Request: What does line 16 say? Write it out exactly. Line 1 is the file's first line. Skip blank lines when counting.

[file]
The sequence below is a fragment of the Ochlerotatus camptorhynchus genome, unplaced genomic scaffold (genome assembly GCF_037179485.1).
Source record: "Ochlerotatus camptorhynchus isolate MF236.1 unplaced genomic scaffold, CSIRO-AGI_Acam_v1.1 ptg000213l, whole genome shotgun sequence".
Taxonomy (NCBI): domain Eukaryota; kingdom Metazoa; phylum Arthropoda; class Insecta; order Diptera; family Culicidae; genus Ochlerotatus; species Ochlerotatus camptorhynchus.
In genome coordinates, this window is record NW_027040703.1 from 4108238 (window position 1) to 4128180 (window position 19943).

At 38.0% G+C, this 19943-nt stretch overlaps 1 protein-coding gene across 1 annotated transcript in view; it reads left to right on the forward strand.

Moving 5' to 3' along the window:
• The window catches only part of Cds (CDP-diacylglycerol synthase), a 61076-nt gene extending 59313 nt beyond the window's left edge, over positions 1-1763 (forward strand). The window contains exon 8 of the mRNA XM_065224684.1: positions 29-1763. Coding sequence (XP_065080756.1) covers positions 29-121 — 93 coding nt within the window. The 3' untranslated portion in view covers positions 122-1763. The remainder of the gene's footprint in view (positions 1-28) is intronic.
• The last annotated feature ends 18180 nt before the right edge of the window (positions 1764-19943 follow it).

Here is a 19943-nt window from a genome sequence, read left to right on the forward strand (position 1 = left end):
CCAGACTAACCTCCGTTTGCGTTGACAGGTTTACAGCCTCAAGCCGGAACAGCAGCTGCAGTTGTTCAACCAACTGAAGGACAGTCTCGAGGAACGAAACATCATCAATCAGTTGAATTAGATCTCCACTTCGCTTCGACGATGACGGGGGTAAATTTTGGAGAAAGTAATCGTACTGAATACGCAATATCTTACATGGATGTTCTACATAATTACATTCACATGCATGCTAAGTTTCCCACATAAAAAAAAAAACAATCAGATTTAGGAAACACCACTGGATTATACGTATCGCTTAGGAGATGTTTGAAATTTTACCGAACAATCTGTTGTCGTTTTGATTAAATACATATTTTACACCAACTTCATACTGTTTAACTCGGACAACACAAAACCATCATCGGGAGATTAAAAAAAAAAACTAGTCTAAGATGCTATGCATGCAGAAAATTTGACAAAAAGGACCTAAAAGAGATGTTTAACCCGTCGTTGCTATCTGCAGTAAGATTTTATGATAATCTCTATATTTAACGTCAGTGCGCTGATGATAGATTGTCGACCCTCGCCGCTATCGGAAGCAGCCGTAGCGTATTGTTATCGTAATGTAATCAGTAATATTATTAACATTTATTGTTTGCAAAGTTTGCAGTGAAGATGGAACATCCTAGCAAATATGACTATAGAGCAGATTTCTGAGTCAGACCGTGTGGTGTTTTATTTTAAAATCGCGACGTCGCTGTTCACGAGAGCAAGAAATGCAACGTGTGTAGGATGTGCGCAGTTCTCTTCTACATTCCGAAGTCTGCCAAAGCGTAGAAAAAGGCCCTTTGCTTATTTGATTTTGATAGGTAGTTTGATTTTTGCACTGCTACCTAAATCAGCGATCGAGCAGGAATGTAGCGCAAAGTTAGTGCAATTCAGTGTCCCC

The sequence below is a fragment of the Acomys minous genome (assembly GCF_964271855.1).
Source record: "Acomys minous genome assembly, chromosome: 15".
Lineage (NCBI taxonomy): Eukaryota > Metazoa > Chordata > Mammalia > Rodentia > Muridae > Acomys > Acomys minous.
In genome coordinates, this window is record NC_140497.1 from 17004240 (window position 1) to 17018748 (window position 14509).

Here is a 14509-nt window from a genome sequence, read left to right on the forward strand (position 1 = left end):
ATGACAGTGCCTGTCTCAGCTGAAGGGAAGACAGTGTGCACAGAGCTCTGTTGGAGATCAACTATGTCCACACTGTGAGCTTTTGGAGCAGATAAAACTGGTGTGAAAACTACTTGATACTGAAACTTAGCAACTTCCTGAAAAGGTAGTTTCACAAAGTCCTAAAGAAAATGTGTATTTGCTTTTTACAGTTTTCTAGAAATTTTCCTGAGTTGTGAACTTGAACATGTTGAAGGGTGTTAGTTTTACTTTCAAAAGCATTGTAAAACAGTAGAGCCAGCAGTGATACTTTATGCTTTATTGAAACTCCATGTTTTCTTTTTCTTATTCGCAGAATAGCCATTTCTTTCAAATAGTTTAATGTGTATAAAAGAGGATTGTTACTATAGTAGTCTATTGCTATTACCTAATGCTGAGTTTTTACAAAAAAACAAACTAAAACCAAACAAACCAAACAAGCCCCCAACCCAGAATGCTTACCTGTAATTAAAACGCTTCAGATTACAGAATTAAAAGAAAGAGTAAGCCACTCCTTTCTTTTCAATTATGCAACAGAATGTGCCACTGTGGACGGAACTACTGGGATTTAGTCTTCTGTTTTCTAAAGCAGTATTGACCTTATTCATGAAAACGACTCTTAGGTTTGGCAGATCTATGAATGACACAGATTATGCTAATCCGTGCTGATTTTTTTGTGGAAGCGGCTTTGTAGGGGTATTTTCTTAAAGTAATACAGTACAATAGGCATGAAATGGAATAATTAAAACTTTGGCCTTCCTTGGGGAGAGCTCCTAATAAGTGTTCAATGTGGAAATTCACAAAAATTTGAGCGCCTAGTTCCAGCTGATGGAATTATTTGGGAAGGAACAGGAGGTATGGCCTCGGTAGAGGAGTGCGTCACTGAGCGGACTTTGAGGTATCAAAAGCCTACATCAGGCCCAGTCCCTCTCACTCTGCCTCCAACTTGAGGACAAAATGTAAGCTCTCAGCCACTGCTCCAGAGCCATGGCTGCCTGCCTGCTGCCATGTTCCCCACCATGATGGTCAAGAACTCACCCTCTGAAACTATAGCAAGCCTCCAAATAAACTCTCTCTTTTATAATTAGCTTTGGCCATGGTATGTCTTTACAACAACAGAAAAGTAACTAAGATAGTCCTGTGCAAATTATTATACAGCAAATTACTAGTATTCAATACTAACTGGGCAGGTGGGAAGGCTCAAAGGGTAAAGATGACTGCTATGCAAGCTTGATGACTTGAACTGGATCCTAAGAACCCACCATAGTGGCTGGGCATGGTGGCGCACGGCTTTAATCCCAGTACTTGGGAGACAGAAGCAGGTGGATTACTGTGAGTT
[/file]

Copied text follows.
ATGACAGTGCCTGTCTCAGCTGAAGGGAAGACAGTGTGCACAGAGCTCTGTTGGAGATCAACTATGTCCACACTGTGAGCTTTTGGAGCAGATAAAACTGGTGTGAAAACTACTTGATACTGAAACTTAGCAACTTCCTGAAAAGGTAGTTTCACAAAGTCCTAAAGAAAATGTGTATTTGCTTTTTACAGTTTTCTAGAAATTTTCCTGAGTTGTGAACTTGAACATGTTGAAGGGTGTTAGTTTTACTTTCAAAAGCATTGTAAAACAGTAGAGCCAGCAGTGATACTTTATGCTTTATTGAAACTCCATGTTTTCTTTTTCTTATTCGCAGAATAGCCATTTCTTTCAAATAGTTTAATGTGTATAAAAGAGGATTGTTACTATAGTAGTCTATTGCTATTACCTAATGCTGAGTTTTTACAAAAAAACAAACTAAAACCAAACAAACCAAACAAGCCCCCAACCCAGAATGCTTACCTGTAATTAAAACGCTTCAGATTACAGAATTAAAAGAAAGAGTAAGCCACTCCTTTCTTTTCAATTATGCAACAGAATGTGCCACTGTGGACGGAACTACTGGGATTTAGTCTTCTGTTTTCTAAAGCAGTATTGACCTTATTCATGAAAACGACTCTTAGGTTTGGCAGATCTATGAATGACACAGATTATGCTAATCCGTGCTGATTTTTTTGTGGAAGCGGCTTTGTAGGGGTATTTTCTTAAAGTAATACAGTACAATAGGCATGAAATGGAATAATTAAAACTTTGGCCTTCCTTGGGGAGAGCTCCTAATAAGTGTTCAATGTGGAAATTCACAAAAATTTGAGCGCCTAGTTCCAGCTGATGGAATTATTTGGGAAGGAACAGGAGGTATGGCCTCGGTAGAGGAGTGCGTCACTGAGCGGACTTTGAGGTATCAAAAGCCTACATCAGGCCCAGTCCCTCTCACTCTGCCTCCAACTTGAGGACAAAATGTAAGCTCTCAGCCACTGCTCCAGAGCCATGGCTGCCTGCCTGCTGCCATGTTCCCCACCATGATGGTCAAGAACTCACCCTCTGAAACTATAGCAAGCCTCCAAATAAACTCTCTCTTTTATAATTAGCTTTGGCCATGGTATGTCTTTACAACAACAGAAAAGTAACTAAGATAGTCCTGTGCAAATTATTATACAGCAAATTACTAGTATTCAATACTAACTGGGCAGGTGGGAAGGCTCAAAGGGTAAAGATGACTGCTATGCAAGCTTGATGACTTGAACTGGATCCTAAGAACCCACCATAGTGGCTGGGCATGGTGGCGCACGGCTTTAATCCCAGTACTTGGGAGACAGAAGCAGGTGGATTACTGTGAGTT